Banner is so, so broken in this film. There are two glimpses we get of Banner in the trailer which frighten me - in both he is slumped on the floor looking like he's just seen his nearest and dearest torn apart, and like he's about to lose his mind. On the plus side, there was a glimpse of the Hulk kicking butt, so perhaps it's not all bad.

Stark is clearly feeling some guilt here, and not making friends among the Avengers, if we're going by the scene in which Thor picks him up by the neck in a fit of anger. Although Thor and Stark have fought before, so there may be nothing to read into there (I doubt that though). And could Stark's words - "It's the end, the end of the path I started us on" - be hinting at the Civil War storyline at supposedly will make up the second phase of the Marvel movies?

I can't comment too much on Barton/Hawkeye, since he's such an unknown entity - we didn't get to know him in Avengers Assemble since he was brain washed for most of the film. What I can tell is that he's got a new costume, and I really like it.

Thor is another hard one to pin down. He's got some anger, which I've already addressed, but the two standout glimpses we get of him are distressing - the look of pain on his face as he is borne out of the water (no idea what's going on there), and the fact that he drops his hammer. What could cause Thor to drop his hammer? The guy is not afraid of much, so it would have to be something shocking.

But let me be honest here, it's Cap I want to speak about the most. Already a broken man from the events of Captain America: The Winter Soldier, it looks like things aren't going to get much better for Steve. He's in the midst of all the fighting scenes we glimpse, and is he looking for Bucky in that shot we get of him kicking down the doors the massive building that looks like it's somewhere in Eastern Europe? But it's that dream/nightmare scene we see, where Cap is in a 1940s dance hall, that has me worried. It's not a memory, because we can safely assume Cap never went to a dance hall in his new Cap body, but he did talk about it with Peggy, and with Bucky, in Captain America: The First Avenger.  What if this scene has Cap seeing Bucky, who he's been hunting for since The Winter Soldier (almost two years previous in the MCU timeline I think) and Peggy dancing together? My head canon is really making me miserable.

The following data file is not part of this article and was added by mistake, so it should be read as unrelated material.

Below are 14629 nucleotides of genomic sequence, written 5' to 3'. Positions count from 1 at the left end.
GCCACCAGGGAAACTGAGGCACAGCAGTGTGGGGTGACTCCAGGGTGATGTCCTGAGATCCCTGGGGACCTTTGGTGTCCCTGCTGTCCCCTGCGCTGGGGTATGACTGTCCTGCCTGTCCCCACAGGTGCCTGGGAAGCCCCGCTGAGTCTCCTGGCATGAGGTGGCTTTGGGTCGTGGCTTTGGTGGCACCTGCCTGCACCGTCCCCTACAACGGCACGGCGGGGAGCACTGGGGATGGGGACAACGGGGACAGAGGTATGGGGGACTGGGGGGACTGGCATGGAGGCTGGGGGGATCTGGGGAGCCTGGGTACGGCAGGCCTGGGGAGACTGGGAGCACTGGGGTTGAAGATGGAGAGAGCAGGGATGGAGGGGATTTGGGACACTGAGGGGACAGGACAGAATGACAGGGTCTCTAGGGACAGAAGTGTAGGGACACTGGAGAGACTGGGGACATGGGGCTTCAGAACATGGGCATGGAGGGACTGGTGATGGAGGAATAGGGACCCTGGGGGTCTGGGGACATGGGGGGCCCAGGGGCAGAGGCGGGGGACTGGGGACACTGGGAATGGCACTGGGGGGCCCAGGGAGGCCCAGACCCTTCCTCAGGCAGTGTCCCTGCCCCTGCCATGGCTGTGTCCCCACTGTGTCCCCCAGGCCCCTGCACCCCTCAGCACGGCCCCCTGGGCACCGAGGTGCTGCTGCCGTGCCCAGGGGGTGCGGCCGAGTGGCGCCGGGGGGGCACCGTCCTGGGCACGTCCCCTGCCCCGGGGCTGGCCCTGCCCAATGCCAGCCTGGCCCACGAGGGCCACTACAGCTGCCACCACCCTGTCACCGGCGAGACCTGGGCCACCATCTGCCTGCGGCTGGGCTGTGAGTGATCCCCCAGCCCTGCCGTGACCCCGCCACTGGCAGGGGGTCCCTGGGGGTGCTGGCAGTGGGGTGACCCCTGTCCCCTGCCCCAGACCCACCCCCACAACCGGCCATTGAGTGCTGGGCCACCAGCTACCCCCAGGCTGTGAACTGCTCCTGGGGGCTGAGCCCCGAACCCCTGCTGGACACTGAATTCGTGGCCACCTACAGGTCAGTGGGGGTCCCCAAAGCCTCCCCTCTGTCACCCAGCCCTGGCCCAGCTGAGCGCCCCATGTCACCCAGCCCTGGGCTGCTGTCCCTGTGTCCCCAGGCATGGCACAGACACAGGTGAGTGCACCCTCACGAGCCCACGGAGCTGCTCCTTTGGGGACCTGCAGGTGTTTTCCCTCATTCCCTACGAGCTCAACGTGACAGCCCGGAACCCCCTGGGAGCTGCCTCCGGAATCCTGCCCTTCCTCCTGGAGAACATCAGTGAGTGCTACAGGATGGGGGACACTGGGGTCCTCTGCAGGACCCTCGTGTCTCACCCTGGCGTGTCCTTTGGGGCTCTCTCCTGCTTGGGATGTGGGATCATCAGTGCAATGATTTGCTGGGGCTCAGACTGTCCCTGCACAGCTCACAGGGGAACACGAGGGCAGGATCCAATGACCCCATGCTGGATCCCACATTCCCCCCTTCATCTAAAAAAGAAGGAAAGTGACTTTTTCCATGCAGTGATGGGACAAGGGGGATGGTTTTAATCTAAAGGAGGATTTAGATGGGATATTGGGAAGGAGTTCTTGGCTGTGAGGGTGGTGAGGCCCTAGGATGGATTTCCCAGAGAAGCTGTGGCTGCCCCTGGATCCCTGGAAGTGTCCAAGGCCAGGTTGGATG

But not as miserable as that shot of a limp hand by Cap's broken shield. I'd like to stick my fingers in my ears and shut my eyes and pretend that broken shield isn't real, since it's supposedly made of an unbreakable metal, and I can kind of believe that if I believe my theories about some other people in this film...

The (new) Avengers
So, Wanda Maximoff/Scarlet Witch has the power to alter reality in unknown ways, which leads me to theorise that some of the scenes we see of the Avengers suffering could come from her. What if she's altering what the Avengers see and hear? Eventually, Scarlett Witch joins the Avengers, but the last time we saw her she was locked in a cell and under the command of Baron Wolfgang Von Strucker (presumably somewhere in Europe if we're going by his name).

As was her brother Quicksilver, who in this trailer is the least angsty of the characters we've seen. Sure, he's shouting angrily alongside Scarlet Witch in a scene which Ultron narrates but mostly we see him moving very fast and fighting robots (at one point with Cap seemingly by his side/nearby).

Perhaps the scenes in Europe are where the Avengers find the Maximoff siblings, who I'm sure are good at the core, but who maybe don't start out that way. I don't think they're bad, but perhaps a little cautious, which makes them not trust the Avengers at first.

Everyone else